Recently, OCR settled 5 investigations in a HIPAA right of access initiative. The initiative was announced as an OCR priority in 2019 to support an individual’s rights to timely access to their health records under the HIPAA Privacy Rule.
What is different about these five cases?
These cases are all with little guys. We are accustomed to seeing large entities with large fines like Anthem paying $16 million for a data breach or the University of Rochester Medical Center paying $3 million for failing to secure mobile devices. What we are not used to seeing is a small medical practice being leveed fines. This hit close to home, further proving that no entity large or small is above compliance. All patients, whether cared for in a large hospital or a small rural general practice, are entitled to privacy, and in these five cases, their healthcare records.
So who has agreed to pay fines and take corrective action to settle a potential violation of the HIPAA Privacy Rule’s right of access provision?
1. Housing Works, Inc has agreed to pay $38,000. Housing Works, Inc is a NY based Non-profit that provides healthcare and homeless services for people living with and affected by HIV/AIDS.
2. All Inclusive Medical Services, Inc. has agreed to pay $15, 000. AIMS is a California-based multi-family medicine clinic specializing in pain management, rehabilitation, and internal medicine.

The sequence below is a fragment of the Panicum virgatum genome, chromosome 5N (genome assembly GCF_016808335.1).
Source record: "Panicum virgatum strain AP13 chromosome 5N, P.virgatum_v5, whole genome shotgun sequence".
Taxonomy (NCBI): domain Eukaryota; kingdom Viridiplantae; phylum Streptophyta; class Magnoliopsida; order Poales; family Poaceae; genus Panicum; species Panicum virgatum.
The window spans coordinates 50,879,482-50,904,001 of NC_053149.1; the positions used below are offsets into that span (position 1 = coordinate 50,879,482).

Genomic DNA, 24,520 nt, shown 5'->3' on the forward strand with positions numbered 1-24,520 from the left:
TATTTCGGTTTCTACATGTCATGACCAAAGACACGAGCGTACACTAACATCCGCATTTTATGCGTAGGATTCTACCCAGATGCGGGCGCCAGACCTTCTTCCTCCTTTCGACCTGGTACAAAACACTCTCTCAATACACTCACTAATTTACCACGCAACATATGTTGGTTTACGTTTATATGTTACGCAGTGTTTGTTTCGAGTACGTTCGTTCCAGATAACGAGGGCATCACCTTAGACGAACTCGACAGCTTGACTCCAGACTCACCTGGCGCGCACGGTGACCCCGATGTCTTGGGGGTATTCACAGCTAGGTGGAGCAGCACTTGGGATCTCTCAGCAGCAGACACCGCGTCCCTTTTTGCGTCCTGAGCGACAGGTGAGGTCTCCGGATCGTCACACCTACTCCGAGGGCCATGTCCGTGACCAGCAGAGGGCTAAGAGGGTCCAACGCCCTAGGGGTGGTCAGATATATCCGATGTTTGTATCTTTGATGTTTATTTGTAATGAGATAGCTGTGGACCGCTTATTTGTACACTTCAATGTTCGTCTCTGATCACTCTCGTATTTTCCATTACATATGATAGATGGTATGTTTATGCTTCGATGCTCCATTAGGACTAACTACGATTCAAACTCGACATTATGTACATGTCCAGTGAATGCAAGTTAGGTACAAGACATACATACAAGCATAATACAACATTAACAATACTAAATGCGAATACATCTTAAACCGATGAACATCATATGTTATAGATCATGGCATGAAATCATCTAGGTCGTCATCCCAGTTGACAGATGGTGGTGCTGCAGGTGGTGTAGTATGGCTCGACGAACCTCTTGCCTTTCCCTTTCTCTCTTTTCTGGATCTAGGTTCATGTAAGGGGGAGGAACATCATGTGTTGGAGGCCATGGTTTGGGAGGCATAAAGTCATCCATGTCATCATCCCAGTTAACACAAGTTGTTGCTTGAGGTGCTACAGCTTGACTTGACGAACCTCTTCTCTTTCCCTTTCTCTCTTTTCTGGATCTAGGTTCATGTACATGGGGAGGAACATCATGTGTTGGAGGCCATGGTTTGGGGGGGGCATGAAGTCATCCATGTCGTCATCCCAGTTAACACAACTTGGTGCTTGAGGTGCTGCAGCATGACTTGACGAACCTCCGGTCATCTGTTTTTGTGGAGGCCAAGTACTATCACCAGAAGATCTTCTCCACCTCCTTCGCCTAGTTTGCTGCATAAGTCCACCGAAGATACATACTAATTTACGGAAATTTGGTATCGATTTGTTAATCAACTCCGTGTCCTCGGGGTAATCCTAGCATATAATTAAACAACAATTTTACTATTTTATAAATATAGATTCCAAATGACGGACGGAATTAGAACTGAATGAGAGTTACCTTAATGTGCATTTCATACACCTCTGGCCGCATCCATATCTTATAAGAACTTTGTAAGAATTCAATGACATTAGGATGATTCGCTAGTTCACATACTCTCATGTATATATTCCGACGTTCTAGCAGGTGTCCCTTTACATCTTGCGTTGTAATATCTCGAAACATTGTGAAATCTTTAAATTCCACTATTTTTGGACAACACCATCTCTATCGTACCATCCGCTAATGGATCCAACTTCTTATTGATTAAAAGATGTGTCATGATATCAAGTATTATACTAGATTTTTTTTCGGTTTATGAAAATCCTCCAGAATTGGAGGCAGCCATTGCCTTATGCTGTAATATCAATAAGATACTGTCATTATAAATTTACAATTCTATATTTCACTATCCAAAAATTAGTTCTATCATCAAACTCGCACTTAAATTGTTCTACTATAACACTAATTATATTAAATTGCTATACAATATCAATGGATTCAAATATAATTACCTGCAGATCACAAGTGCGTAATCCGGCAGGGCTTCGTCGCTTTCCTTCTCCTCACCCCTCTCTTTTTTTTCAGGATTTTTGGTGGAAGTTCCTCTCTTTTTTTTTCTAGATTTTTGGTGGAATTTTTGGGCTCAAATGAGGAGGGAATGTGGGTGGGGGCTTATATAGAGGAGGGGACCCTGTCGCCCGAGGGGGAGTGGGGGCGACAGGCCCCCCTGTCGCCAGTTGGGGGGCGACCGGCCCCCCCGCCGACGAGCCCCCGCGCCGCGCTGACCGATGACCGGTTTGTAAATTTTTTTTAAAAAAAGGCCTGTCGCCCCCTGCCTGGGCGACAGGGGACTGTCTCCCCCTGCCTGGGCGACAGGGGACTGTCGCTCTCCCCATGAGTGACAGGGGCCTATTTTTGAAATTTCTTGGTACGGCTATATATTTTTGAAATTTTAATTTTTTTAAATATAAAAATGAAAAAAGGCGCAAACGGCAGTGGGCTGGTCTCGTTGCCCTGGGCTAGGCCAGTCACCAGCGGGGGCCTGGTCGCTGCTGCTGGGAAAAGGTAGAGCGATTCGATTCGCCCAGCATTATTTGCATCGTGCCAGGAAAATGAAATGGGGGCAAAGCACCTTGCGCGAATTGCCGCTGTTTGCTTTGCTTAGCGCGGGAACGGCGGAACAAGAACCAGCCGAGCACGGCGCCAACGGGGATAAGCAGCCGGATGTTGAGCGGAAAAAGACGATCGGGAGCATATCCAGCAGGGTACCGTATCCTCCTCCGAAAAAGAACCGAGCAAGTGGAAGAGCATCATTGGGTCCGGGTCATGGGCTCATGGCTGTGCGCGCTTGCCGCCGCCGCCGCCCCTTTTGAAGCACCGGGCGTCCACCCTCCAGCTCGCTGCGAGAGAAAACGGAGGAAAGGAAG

3. Beth Israel Lahey Health Behavioral Services has agreed to pay $70,000. BILHBS is a network of mental health service provider in eastern Massachusetts.
4. King MD has agreed to pay $3,500. King MD is a small health care provider of psychiatric services in Virginia.
5. Wise Psychiatry, PC has agreed to pay $10,000. Wise Psychiatry is a small health care provider in Colorado.
While these fines seem relatively small in comparison to the larger fines previously mentioned, they are large to the smaller entities that are paying them. They represent payroll and utilities and given that many small healthcare practices are already facing hardship in the midst of COVID-19 uncertainty, now is not the time to let up on making sure your organization is compliant.
As a reminder, the RIGHT OF ACCESS rule states that patients have a right to receive their healthcare records in a timely fashion, in the form or format that is requested, and for a fee that is cost based and reasonable. HIPAA states that a reasonable time frame equals 30 days or less but be aware that this timeline may be shortened in varying states. Virginia’s law mandates healthcare records be shared in 30 days or less.
To make sure that your organization is fully compliant with all HIPAA regulations, contact CentraVance for a free risk assessment today!
Final Enforcement Action from OCR for 2018 Revealed